Months ago, Dolphin, the GameCube and Wii emulator, made the surprise announcement that it would be coming to Steam. This was shocking, considering it is meant for emulating Nintendo games, and came out of left field. Unfortunately, about a month later, the store page was taken down and little explanation was given. There was tons of speculation about the reason why, and now, we have a statement directly from the Dolphin team that explains what happened.

Dolphin Emulator

No DMCA Notice

The first thing the statement clarifies is Nintendo DID NOT send any DMCA notice. Valve reached out to Nintendo to get approval for putting Dolphin on Steam and just forwarded their reply to the Dolphin team, which of course was saying to not put it there at all. Valve mentioned that the only way for Dolphin to be on Steam is to come to some agreement with Nintendo first, which as the team notes, would be close to impossible.

Knowing Nintendo's stance on emulation, the thought that they would never agree makes sense, I can't see them agreeing to any kind of compromise in this sense.

The Wii Common Key

So a lot of speculation initially was that the Wii Common Key was the source of the issue and removing that would actually allow Dolphin to continue, but that isn't really the case.

The Wii Common Key is a code that had been hard-coded into every Wii that is used to decrypt games to get them to run in the device. Wii games are encrypted, so they can't be used on other devices, and need this key to get them running. This key was extracted and taken out over 15 years ago for the emulator and is used in Dolphin's codebase, but that doesn't mean it is the actual source of the problems.

The key has been publicly available for years spread across the Internet, but has elicited no legal response from anyone. It is, however, a big part of the letter that Nintendo sent to Valve that states that Dolphin is using proprietary cryptographic keys for tech that is primarily designed for circumventing:

Wii and Nintendo GameCube game files, or ROMs, are encrypted using proprietary cryptographic keys. The Dolphin emulator operates by incorporating these cryptographic keys without Nintendo’s authorization and decrypting the ROMs at or immediately before runtime. Thus, use of the Dolphin emulator unlawfully “circumvent[s] a technological measure that effectively controls access to a work protected under” the Copyright Act. 17 U.S.C. § 1201(a)(1). Distribution of the emulator, whether by the Dolphin developers or other third-party platforms, constitutes unlawful “traffic[king] in a[] technology . . . that . . . is primarily designed or produced for the purpose of circumventing a technological measure . . . .” 17 U.S.C. § 1201(a)(2)(A).3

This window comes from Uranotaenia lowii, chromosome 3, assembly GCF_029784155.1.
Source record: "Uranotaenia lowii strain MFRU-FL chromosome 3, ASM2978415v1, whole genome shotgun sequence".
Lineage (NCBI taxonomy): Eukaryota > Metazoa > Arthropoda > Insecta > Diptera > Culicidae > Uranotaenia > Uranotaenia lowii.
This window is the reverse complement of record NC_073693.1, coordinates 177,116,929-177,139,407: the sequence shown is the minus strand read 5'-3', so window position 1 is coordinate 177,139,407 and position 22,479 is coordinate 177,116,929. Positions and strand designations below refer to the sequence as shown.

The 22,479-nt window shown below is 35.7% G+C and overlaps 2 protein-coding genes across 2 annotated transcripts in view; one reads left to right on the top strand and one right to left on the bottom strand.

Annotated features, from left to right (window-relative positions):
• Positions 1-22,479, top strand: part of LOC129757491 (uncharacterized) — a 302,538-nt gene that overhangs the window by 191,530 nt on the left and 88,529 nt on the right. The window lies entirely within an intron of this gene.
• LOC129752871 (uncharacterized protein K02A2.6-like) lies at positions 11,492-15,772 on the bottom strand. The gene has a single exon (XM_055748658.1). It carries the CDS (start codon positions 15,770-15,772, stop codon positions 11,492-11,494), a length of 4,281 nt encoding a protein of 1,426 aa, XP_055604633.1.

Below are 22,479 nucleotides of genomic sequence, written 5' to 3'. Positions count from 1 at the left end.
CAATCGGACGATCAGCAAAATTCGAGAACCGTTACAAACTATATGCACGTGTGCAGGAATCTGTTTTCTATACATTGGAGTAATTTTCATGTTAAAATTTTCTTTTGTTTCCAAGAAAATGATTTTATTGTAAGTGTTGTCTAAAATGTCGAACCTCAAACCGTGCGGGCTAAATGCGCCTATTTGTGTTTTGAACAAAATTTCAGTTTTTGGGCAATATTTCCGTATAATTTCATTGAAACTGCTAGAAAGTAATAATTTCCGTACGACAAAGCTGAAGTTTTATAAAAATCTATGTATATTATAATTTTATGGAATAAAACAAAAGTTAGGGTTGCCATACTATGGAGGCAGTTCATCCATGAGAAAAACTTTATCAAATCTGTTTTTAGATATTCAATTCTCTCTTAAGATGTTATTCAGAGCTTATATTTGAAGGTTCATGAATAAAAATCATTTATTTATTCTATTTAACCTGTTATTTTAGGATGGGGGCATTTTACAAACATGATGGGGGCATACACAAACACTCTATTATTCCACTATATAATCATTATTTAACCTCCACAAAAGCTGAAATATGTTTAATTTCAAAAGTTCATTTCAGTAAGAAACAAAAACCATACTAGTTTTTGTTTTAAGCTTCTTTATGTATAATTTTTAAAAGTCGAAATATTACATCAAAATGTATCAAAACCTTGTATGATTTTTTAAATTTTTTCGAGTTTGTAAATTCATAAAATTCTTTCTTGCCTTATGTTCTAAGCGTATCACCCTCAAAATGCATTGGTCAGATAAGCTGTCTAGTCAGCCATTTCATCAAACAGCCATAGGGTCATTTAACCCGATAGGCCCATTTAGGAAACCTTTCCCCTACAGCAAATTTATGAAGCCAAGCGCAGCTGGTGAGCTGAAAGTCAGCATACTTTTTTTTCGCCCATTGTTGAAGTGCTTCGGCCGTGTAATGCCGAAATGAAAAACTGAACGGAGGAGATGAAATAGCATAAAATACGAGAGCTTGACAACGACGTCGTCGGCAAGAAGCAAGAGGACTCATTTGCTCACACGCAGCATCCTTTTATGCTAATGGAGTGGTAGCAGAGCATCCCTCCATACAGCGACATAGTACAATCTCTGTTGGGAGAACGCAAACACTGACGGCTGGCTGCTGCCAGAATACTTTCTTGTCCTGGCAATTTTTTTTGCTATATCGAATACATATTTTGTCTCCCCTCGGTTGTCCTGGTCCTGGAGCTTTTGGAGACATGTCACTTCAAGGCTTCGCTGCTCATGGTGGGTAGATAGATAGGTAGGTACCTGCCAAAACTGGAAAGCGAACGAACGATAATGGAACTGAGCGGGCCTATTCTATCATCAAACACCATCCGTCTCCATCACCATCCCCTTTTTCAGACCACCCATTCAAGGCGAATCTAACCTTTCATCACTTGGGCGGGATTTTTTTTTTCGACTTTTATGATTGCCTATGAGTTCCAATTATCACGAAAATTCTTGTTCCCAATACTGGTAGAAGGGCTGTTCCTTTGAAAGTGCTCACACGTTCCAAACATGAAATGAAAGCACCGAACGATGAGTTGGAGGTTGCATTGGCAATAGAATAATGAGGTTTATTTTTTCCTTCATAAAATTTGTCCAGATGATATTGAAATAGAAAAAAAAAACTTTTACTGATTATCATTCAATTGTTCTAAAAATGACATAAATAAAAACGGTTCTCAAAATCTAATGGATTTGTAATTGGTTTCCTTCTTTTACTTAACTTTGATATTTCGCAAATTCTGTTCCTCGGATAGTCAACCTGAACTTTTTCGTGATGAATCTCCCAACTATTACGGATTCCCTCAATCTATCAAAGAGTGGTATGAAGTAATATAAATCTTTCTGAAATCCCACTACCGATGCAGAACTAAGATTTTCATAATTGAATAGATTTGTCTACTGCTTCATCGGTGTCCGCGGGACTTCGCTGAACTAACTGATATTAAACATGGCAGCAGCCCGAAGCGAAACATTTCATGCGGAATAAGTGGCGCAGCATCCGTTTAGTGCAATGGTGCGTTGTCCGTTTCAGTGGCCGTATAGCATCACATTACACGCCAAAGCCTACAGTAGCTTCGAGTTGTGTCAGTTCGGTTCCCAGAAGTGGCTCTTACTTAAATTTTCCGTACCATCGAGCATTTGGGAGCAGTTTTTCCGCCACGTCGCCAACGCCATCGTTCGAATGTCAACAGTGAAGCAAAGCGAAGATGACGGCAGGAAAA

Nintendo's Letter to Valve

The Dolphin team has noted they have a strong case that the primary function of Dolphin is NOT to circumvent, but to recreate a GameCube/Wii systems and provide an emulated environment. On top of that, Dolphin was independently created and reverse engineered, making it protected under the reverse-engineering exemption and is allowed to keep running. They believe Nintendo is pushing this strongly to promote that Dolphin is not exempt, when US law is in Dolphin's favor.

Moving Forward

The team starts this section saying they don't feel Dolphin is in any legal danger. The case against them would be too thin and there are a lot of protections they have under US law. While the emulator is no longer coming to Steam, we should still see some of the improvements that were being developed for the program, including a Big Picture-like mode all controlled with a controller and some new upcoming features that were originally meant to be Quality of Life improvements for the Steam release.

As much as it is a shame this happened, there is a lot to look forward to and it is nice to be reassured that Dolphin won't be going anywhere. It might not be as easy as downloading from the Steam store, but getting Dolphin set up on the Steam Deck can still be extremely easy with EmuDeck. I look forward to seeing what the team will be doing and how this Big Picture GUI is going to look!

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Noah Kupetsky
A lover of gaming since 4, Noah has grown up with a love and passion for the industry. From there, he started to travel a lot and develop a joy for handheld and PC gaming. When the Steam Deck released, it just all clicked.
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